Panama Canal, Panama

The history of the Panama Canal goes back almost to the earliest European explorers of the Americas. The narrow land bridge between North and South America offers a unique opportunity to create a water passage between the Atlantic and Pacific Oceans. The earliest European colonists of Central America recognized this potential, and schemes for such a canal were floated several times in the subsequent years.

By the late 19th century, technological advances and commercial pressure advanced to the point where construction started in earnest. An initial attempt by France to build a sea-level canal failed, but only after a great amount of excavation was carried out. This was of use to the United States, which completed the present Panama Canal in 1913 and officially opened it in 1914. Along the way, the state of Panama was created through its separation from Colombia in 1903. This was achieved by methods regarded as scandalous and illegal at the time, including supporting the separtist movements in Panama from Colombia, despite legal obligations towards Colombia, in violation of the Monroe doctrine. This greatly enriched certain American investors including JP Morgan and Teddy Roosevelt.
Today, the canal continues to be not only a viable commercial venture, but also a vital link in world shipping.

The 48 mile-long (77 km) international waterway known as the Panama Canal allows ships to pass between the Atlantic Ocean and Pacific Ocean, saving about 8000 miles (12,875 km) from a journey around the southern tip of South America, Cape Horn.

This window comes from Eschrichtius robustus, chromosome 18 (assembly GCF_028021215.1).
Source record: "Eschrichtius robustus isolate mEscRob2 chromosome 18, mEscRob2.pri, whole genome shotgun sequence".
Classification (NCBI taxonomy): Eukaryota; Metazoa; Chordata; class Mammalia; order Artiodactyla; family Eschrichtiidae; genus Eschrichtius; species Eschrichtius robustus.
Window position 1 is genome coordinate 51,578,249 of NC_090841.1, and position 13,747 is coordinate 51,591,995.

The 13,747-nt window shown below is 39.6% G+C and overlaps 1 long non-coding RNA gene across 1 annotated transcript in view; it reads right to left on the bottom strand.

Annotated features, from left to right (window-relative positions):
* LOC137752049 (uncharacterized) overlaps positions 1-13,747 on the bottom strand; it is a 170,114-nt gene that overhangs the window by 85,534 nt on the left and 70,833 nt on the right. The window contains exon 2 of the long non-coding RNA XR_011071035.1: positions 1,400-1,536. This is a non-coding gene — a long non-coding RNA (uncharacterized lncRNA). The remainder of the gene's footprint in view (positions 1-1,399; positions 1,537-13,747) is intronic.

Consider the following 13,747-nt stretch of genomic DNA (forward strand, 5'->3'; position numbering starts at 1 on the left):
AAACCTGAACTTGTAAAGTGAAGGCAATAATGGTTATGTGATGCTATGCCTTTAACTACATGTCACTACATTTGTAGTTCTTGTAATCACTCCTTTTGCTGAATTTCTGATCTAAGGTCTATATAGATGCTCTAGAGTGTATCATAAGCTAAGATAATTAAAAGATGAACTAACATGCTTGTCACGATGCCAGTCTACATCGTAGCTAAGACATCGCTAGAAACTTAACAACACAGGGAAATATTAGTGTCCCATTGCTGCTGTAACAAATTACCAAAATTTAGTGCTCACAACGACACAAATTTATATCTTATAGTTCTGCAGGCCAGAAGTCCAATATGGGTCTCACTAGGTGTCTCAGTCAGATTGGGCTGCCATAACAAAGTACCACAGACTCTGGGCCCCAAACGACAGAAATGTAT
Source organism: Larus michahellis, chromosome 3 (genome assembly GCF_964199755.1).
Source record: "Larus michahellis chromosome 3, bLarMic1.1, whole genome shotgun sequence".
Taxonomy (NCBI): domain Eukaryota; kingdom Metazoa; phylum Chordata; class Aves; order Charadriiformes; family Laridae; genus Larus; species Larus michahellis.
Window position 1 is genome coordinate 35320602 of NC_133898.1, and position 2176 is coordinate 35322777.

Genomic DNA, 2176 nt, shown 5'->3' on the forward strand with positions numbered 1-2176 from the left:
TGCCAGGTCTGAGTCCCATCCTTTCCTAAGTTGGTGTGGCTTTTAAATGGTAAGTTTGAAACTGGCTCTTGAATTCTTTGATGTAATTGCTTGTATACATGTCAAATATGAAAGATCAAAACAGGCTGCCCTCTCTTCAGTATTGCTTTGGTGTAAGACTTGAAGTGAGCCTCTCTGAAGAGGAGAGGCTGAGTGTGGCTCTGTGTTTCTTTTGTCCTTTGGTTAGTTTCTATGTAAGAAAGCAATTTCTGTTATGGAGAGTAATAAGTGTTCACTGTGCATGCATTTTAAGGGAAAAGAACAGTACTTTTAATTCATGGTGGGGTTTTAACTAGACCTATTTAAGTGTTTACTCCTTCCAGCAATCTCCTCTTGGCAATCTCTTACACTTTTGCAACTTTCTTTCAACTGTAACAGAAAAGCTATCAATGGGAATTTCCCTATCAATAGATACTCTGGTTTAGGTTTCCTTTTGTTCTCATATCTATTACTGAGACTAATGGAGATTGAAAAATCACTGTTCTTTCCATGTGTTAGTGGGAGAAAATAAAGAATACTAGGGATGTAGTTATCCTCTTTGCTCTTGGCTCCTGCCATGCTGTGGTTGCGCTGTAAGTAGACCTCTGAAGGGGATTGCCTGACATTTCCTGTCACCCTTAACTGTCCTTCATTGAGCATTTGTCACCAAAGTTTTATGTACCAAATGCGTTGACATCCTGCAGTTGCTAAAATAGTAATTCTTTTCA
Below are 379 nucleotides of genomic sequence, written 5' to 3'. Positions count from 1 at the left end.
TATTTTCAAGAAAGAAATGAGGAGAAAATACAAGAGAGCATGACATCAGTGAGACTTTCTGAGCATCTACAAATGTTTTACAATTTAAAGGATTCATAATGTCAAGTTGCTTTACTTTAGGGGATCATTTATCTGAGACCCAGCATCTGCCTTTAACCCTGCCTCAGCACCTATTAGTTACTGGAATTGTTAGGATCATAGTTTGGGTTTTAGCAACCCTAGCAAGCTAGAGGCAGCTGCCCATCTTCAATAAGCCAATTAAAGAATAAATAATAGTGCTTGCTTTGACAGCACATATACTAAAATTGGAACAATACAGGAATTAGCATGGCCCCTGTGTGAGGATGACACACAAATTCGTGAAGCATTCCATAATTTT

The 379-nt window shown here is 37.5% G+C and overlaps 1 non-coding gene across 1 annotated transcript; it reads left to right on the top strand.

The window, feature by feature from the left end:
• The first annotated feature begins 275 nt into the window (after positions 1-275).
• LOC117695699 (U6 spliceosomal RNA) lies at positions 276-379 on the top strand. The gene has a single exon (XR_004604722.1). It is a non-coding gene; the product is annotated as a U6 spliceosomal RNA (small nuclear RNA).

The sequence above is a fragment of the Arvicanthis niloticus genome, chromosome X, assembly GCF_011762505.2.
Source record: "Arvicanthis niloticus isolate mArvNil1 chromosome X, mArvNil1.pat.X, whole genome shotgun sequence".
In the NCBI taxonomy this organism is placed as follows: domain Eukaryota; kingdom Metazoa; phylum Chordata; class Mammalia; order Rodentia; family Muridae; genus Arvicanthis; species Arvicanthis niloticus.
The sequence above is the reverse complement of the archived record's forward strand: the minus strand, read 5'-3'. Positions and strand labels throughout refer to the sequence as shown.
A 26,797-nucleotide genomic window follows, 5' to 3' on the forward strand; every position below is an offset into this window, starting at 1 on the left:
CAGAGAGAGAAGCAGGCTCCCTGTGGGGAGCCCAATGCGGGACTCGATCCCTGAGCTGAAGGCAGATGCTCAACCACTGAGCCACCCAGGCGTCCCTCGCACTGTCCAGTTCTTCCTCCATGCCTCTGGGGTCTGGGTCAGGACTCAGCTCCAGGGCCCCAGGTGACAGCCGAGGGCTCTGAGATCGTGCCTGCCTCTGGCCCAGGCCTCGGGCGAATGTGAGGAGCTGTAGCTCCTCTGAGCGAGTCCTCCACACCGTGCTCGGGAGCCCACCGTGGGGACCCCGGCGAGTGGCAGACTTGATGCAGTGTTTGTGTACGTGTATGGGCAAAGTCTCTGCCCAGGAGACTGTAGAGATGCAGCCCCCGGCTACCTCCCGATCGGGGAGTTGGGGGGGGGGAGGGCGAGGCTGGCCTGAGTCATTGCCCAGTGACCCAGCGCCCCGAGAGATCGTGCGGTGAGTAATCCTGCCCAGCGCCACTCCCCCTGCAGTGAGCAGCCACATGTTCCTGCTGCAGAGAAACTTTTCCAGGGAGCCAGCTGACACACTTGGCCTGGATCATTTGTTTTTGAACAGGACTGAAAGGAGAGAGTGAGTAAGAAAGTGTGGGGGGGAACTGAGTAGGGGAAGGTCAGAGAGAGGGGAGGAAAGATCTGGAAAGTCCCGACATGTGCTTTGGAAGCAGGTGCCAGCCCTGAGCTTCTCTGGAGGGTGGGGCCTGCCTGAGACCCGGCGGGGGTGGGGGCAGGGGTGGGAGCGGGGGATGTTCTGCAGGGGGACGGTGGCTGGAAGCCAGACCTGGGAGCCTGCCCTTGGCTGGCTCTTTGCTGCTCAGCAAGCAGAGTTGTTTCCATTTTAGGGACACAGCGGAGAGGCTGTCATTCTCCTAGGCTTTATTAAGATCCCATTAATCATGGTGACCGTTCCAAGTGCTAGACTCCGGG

The canal makes the trip from the east coast to the west coast of the U.S. much shorter than the route taken around the tip of South America prior to 1914. Though traffic continues to increase through the canal, many oil supertankers and military battleships and aircraft carriers can not fit through the canal. There's even a class of ships known as "Panamax," those built to the maximum capacity of the Panama canal and its locks.
It takes approximately fifteen hours to traverse the canal through its three sets of locks (about half the time is spent waiting due to traffic). Ships passing through the canal from the Atlantic Ocean to the Pacific Ocean actually move from the northwest to the southeast, due to the east-west orientation of the Isthmus of Panama.

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